As much as Making a Murderer viewers love the defense attorneys on Steven Avery's case, many of them have expressed disdain for the prosecutors and law enforcement officers involved in convicting both Avery and his nephew, Brendan Dassey, for Teresa Halbach's 2005 murder. Thanks to the Netflix documentary series, the internet erupted in memes that skewer Wisconsin's seemingly flawed criminal justice proceedings, the special prosecutor's Yelp reputation will never recover and petitions are circulating to secure a presidential pardon for Avery and Dassey.
For the uninitiated few who have yet to take a trip down the true crime rabbit hole, here are the eight people the internet has dubbed the villains of Making a Murderer. Certainly, there are more, but we don't want to ruin all the viewing fun.
1. Ken Kratz
Having served as special prosecutor on the Halbach case, Ken Kratz is perhaps the most obvious person to blame for both Avery and Dassey's convictions. However, that's not the only reason he's become a magnet for the internet's ire. At the time of the Halbach trials, Kratz was the district attorney of Calumet County; unfortunately for him, though, a sexual harassment scandal led him to resign his post in 2010 and to the suspension of his law license in 2014. Kratz had allegedly sent a client of his — a victim of domestic abuse — salacious text messages, one of which reportedly read, "I have the $350,000 house. I have the 6-figure career. You may be the tall, young, hot nymph, but I am the prize!"
As it turned out, this wasn't the first time Kratz may have indecently propositioned women while on the job. Kratz's single-minded prosecution of the Halbach case, his sustained complaint that the documentary's portrayal of him was unfair and his alleged history of sexual harassment make him Making a Murderer's villain No. 1.
2. Investigative duo Lt. James Lenk and Sgt. Andrew Colborn
Manitowoc County Sheriff's Department employees Lt. James Lenk and Sgt. Andrew Colborn were pegged as linchpins in the possible planting of evidence during law enforcement's extended search of the Avery compound in 2005. When the defense suggested that the evidence found in Avery's trailer had been planted, both Lenk and Colborn denied the accusation. Both officers had been suspected of ignoring evidence that could have overturned Avery's wrongful 1985 conviction, and because they had recently been deposed in the course of his subsequent $36 million lawsuit, neither were supposed to be involved in the investigation. Yet it was Lenk who discovered literal key evidence in Avery's trailer, days into the search.
The lieutenant was also questioned about tampering with a vile of Avery's blood that had been in the county clerk office's possession. Colborn, for his part, was made to testify about a shady call he made on Nov. 3, 2005, in which he reported the license plates on Halbach's missing vehicle before it was found. For all these reasons, Anonymous has vowed to bring the pair down.
3. Special Agent Tom Fassbender and Sgt. Mark Wiegert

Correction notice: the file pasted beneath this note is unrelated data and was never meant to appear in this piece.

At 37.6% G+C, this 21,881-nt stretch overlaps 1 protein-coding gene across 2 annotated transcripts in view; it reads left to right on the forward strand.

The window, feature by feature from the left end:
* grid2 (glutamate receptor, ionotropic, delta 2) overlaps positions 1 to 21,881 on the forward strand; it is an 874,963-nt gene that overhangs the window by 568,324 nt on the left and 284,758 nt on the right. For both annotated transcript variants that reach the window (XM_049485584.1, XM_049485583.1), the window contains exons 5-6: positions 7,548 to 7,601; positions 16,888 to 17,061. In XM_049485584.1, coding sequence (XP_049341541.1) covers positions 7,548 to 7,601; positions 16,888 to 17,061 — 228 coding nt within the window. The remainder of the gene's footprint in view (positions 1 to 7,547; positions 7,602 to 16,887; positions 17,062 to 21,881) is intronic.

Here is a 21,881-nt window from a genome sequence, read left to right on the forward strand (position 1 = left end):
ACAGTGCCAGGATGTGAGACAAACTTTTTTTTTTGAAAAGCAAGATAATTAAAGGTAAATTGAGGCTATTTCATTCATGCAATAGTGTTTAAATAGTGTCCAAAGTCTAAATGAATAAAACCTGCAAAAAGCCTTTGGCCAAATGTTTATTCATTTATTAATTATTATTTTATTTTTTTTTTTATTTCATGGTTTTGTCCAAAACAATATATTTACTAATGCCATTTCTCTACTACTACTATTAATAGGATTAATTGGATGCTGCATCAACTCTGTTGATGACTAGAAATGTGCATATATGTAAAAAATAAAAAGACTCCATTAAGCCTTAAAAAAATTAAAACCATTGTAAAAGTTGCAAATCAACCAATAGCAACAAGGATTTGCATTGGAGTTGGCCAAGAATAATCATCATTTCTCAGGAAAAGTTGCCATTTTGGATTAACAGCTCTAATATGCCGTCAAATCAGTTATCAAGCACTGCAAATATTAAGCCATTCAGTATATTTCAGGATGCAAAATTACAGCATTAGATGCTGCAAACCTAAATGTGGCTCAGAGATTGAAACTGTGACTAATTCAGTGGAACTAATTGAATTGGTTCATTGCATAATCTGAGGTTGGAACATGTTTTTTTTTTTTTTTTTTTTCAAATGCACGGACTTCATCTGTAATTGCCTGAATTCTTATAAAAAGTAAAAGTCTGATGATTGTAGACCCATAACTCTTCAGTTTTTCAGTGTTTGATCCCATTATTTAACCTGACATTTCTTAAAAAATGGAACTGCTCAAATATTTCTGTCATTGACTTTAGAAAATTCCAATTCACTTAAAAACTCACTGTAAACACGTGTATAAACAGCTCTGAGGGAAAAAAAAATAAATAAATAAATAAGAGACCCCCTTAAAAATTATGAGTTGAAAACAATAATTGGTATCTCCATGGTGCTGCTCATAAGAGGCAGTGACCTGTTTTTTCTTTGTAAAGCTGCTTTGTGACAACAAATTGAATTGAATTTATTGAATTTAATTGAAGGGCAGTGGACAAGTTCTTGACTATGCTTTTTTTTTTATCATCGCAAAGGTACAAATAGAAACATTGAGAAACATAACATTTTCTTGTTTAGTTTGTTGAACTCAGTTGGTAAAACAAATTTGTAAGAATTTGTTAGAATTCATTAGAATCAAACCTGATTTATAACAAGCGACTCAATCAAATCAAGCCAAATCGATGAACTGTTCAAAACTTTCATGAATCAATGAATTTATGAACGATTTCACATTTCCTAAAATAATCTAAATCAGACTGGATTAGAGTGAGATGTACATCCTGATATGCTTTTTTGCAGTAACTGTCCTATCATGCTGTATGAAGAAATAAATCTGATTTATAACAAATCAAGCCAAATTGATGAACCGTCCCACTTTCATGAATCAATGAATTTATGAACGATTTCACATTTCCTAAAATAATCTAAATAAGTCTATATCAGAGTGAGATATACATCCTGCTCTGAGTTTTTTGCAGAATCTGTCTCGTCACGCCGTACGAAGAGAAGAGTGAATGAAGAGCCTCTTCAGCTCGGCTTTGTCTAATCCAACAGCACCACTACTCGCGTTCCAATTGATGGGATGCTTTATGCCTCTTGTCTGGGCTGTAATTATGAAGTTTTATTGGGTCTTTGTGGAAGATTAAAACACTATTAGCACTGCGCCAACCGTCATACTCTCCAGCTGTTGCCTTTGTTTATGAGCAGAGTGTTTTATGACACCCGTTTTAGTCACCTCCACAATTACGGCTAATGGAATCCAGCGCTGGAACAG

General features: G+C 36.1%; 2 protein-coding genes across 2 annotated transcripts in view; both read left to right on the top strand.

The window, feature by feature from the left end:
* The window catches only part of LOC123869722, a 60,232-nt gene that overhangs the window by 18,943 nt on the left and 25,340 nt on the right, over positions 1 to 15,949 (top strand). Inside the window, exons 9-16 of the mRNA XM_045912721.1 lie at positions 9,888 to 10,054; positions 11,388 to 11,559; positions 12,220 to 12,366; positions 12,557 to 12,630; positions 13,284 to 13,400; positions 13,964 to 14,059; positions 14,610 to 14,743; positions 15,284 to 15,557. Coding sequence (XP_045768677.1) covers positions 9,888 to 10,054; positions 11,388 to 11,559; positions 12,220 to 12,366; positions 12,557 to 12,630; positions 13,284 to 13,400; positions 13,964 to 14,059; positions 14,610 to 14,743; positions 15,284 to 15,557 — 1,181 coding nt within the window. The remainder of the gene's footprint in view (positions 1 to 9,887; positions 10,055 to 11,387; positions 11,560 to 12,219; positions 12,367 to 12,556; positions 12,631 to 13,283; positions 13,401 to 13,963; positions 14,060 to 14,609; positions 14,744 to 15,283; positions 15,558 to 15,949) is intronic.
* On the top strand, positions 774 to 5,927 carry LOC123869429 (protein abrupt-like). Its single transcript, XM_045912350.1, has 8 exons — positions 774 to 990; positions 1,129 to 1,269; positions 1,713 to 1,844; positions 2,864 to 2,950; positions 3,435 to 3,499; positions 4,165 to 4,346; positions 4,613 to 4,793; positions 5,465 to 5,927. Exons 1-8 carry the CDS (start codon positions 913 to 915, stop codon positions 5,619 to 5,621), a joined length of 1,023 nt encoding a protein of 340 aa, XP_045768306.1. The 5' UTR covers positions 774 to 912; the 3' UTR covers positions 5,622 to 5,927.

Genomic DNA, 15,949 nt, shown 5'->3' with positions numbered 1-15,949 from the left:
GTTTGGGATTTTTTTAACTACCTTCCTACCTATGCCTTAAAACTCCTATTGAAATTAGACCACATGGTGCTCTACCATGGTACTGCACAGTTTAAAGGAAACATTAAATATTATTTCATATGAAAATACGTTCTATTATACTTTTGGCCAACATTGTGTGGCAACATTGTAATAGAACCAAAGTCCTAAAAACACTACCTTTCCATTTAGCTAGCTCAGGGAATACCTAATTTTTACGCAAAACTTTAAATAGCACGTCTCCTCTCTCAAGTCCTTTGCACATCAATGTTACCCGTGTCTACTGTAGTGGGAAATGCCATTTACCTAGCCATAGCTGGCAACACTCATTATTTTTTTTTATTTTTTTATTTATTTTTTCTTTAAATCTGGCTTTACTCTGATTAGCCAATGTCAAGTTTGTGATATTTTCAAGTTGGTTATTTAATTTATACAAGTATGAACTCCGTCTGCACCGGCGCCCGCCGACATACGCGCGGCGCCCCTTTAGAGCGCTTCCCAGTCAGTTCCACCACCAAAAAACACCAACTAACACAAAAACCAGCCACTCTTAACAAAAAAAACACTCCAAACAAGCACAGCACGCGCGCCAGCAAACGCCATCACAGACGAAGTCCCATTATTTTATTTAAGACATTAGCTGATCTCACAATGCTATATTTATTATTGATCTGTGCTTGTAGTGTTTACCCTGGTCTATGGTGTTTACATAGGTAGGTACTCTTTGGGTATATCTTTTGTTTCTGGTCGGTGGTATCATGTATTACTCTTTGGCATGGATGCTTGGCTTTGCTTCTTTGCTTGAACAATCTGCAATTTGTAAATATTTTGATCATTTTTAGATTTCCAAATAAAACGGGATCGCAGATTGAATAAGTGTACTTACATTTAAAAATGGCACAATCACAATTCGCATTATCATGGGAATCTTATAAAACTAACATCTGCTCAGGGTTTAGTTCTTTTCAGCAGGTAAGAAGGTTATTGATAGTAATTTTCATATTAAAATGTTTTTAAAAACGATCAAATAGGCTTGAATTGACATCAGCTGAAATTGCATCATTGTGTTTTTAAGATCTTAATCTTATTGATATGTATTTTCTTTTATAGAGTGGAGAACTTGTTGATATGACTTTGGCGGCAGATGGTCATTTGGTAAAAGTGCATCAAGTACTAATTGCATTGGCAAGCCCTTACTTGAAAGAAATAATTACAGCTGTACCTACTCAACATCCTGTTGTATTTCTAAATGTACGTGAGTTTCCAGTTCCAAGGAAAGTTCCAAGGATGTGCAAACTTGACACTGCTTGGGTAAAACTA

Viewers will remember Special Agent Tom Fassbender and Calumet County Sheriff's Office Sgt. Mark Wiegert from their questioning of 16-year-old Brendan Dassey, in which they extracted what has since been deemed a fanciful version of the events leading up to Halbach's murder. Many fans wondered whether it was legal to interrogate the teenager without a parent, legal guardian or attorney present. It was, but their handling of the situation felt coercive. The documentary shows the two investigators telling Dassey they knew what had happened, that they're help him if he told them the truth and peppering him with questions leading him toward their conclusion. Because of their influence, Dassey issued what could be considered a false confession: His low IQ and young age make him a prime target for police manipulation.
4. Len Kachinsky and his investigator, Mike O'Kelly
Len Kachinsky — Dassey's original court-appointed lawyer — has been labeled "evil incarnate" for his failure to fight for his client's innocence and his orchestration of a one-on-one interview between Dassey and Mike O'Kelly, whom Kachinsky hand-picked for the job. In the course of this interrogation, Dassey presents a detailed alibi that O'Kelly refuses to accept, instructing him to decorate the confession document with drawings that support his original story. The move was depicted in the documentary as an effort to work with the officers investigating Dassey, which is not what a defense attorney is supposed to do — which is why Kachinsky was subsequently removed from Dassey's case.
Later, when called to testify, O'Kelly put on a waterworks show that ultimately failed to distract from the allegation that he'd coerced Dassey's confession (for which no concrete evidence ever surfaced).
5. Gene Kusche
Who could forget the Manitowoc County Chief Deputy Sheriff-cum-sleeper-artiste implicated in convicting Avery of the 1985 sexual assault he didn't commit? After questioning the sexual assault victim — Penny Beernsten — Gene Kusche drew the composite sketch that then was used to peg Avery as the likely culprit. As the documentary demonstrates, though, the sketch didn't actually resemble Avery at the time the crime was committed. It did, however, look a lot like an earlier mugshot of Avery, to which law enforcement had access. Swearing he'd never seen such an image before he drew the sketch — which he later framed and hung in his office — Kusche stood by his story, saying that he was merely the hand that holds the pen; that he'd drawn what had been described; that DNA evidence couldn't prove Avery's innocence because DNA evidence could be fabricated or tampered with. Oh, the irony. It is so rich.
Correction: Dec. 5, 2015
A previous version of this article stated Steve Avery had been convicted of murder in 1985. He was convicted of sexual assault then and was later exonerated.